And we have the opportunity to beat them to the punch—and do it with a nice 5.6% dividend (more than any of the above stocks pay on their own), too.
Our play here is the Columbia Seligman Premium Technology Growth Fund (STK), a CEF that’s nicely tuned to this long-term dividend and growth opportunity. Its top holdings include Apple
And how’s this for outperformance?
The best way to evaluate a fund’s management team is by looking at how it handles a crisis, and the year and a half we’ve just lived through provides the best testing ground we’ve seen since the 1930s.
As you can see, STK passed that test with flying colors, outrunning QQQ coming out of the March 2020 crash while providing a lot more dividend income than the benchmark ETF. (QQQ yields just 0.5%.) That’s a key reason why we love CEFs: they give you more of your return in cash, so you have a lot more control over your profits than an ETF like QQQ would give you.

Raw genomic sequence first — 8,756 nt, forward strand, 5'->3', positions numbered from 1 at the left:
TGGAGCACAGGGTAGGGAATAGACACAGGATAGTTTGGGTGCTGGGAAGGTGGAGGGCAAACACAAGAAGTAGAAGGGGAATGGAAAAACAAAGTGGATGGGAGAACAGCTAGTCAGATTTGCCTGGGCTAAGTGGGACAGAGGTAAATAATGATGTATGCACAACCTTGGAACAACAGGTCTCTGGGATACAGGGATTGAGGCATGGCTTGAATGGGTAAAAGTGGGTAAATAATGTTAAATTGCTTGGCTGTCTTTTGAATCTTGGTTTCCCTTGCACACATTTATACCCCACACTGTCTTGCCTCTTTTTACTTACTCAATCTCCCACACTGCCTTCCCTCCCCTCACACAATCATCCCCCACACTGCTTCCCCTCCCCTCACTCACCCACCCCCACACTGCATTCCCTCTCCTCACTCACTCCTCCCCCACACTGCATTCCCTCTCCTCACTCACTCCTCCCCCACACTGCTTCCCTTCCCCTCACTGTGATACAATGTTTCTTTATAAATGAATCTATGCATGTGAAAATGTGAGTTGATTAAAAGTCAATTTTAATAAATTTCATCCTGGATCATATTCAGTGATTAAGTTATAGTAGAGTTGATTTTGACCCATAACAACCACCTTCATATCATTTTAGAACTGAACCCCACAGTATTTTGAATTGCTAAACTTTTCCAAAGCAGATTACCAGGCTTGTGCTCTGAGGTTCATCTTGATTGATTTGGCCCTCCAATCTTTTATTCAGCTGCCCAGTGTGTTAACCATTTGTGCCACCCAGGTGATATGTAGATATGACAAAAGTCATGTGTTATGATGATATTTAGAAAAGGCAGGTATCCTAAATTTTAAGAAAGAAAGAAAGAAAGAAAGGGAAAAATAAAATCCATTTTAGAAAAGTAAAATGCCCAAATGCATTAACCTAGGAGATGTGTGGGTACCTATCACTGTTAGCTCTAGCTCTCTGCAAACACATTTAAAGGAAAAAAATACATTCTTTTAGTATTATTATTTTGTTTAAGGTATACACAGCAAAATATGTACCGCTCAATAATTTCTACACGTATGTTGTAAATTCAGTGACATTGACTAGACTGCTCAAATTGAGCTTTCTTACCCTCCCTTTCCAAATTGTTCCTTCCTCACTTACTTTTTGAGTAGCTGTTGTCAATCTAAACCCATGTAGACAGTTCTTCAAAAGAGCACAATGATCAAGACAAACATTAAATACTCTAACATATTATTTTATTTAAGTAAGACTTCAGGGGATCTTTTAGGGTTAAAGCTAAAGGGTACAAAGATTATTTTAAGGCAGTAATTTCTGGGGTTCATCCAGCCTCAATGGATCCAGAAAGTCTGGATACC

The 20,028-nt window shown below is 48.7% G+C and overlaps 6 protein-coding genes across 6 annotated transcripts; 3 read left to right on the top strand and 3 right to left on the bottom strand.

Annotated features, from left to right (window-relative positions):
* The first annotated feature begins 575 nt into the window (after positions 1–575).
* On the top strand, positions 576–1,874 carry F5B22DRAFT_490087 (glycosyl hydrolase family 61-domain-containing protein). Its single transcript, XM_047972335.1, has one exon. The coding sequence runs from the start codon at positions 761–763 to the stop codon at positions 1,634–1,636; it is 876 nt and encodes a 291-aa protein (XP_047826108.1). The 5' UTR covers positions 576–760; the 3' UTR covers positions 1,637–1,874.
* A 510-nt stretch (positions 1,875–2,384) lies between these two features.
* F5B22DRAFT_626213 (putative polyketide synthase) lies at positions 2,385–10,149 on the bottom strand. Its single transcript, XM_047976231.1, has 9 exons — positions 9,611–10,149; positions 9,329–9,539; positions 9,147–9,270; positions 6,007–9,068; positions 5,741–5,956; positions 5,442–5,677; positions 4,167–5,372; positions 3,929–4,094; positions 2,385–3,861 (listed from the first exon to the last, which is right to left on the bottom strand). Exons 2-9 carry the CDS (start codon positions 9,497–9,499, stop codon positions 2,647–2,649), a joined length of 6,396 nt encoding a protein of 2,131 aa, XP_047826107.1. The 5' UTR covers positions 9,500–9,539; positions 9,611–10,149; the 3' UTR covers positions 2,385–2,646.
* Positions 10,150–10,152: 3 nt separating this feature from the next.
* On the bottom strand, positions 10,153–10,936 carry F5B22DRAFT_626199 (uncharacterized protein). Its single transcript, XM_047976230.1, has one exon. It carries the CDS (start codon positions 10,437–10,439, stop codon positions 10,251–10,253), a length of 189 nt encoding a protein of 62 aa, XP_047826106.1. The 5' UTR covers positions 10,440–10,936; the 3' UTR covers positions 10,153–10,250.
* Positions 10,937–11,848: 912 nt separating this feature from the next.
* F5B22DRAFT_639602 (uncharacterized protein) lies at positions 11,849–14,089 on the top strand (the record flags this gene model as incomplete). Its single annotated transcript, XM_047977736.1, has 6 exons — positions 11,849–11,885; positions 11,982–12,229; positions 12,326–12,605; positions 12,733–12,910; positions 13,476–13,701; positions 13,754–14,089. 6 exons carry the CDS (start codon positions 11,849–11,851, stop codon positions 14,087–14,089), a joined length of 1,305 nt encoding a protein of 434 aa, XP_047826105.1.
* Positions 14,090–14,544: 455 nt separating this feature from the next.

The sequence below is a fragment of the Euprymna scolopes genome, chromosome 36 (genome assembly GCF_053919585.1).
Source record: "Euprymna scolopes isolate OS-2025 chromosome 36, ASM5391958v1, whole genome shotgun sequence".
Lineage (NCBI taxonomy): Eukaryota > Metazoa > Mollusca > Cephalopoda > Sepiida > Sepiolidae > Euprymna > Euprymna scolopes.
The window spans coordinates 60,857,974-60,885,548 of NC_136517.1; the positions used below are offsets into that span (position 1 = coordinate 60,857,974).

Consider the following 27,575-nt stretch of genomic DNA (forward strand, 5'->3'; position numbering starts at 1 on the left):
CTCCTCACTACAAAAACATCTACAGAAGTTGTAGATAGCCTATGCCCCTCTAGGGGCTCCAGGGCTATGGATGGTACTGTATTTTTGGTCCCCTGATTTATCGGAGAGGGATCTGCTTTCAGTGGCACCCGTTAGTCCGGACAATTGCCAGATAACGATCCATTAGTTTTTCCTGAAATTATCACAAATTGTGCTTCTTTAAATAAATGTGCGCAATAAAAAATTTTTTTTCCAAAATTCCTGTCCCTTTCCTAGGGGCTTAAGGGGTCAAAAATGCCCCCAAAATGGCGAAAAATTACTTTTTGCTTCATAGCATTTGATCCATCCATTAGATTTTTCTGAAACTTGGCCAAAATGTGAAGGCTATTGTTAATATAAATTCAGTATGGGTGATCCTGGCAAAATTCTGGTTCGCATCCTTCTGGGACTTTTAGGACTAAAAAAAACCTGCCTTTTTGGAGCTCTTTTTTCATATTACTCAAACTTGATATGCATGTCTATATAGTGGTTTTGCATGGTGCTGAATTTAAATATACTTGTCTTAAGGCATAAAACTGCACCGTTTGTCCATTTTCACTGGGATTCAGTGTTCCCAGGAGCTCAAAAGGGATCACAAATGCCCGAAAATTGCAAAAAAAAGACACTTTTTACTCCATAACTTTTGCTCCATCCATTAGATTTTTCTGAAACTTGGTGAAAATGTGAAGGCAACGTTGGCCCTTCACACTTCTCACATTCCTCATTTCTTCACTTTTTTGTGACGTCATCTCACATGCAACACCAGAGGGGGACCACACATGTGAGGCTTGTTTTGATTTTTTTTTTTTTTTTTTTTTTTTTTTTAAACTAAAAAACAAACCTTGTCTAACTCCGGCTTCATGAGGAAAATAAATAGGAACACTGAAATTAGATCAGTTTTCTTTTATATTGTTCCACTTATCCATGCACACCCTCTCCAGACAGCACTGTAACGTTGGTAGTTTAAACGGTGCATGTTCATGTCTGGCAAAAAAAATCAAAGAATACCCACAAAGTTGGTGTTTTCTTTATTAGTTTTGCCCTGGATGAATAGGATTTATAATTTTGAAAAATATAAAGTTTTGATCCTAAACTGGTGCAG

What’s more, STK has never cut its dividend (and it’s even dropped two special dividends on shareholders in the last five years—a $0.78-a-share payout in December 2017 and $0.65 in January 2019), so you’re getting a nice cash stream for the long run, as well as the strong upside tech stocks are known for.
Michael Foster is the Lead Research Analyst for Contrarian Outlook. For more great income ideas, click here for our latest report “Indestructible Income: 5 Bargain Funds with Safe 7.3% Dividends.”
I have worked as an equity analyst for a decade, focusing on fundamental analysis of businesses and portfolio allocation strategies. My reports are widely read by
I have worked as an equity analyst for a decade, focusing on fundamental analysis of businesses and portfolio allocation strategies. My reports are widely read by analysts and portfolio managers at some of the largest hedge funds and investment banks in the world, with trillions of dollars in assets under management. I’ve been traveling the world since 1999 and have no plans to stop. So far, I have lived in NYC, Hong Kong, London, Los Angeles, Seoul, Bangkok, Tokyo, and Kuala Lumpur. I received my Ph.D. in 2008 and continue to offer consulting services to institutional investors and ultra high net worth individuals.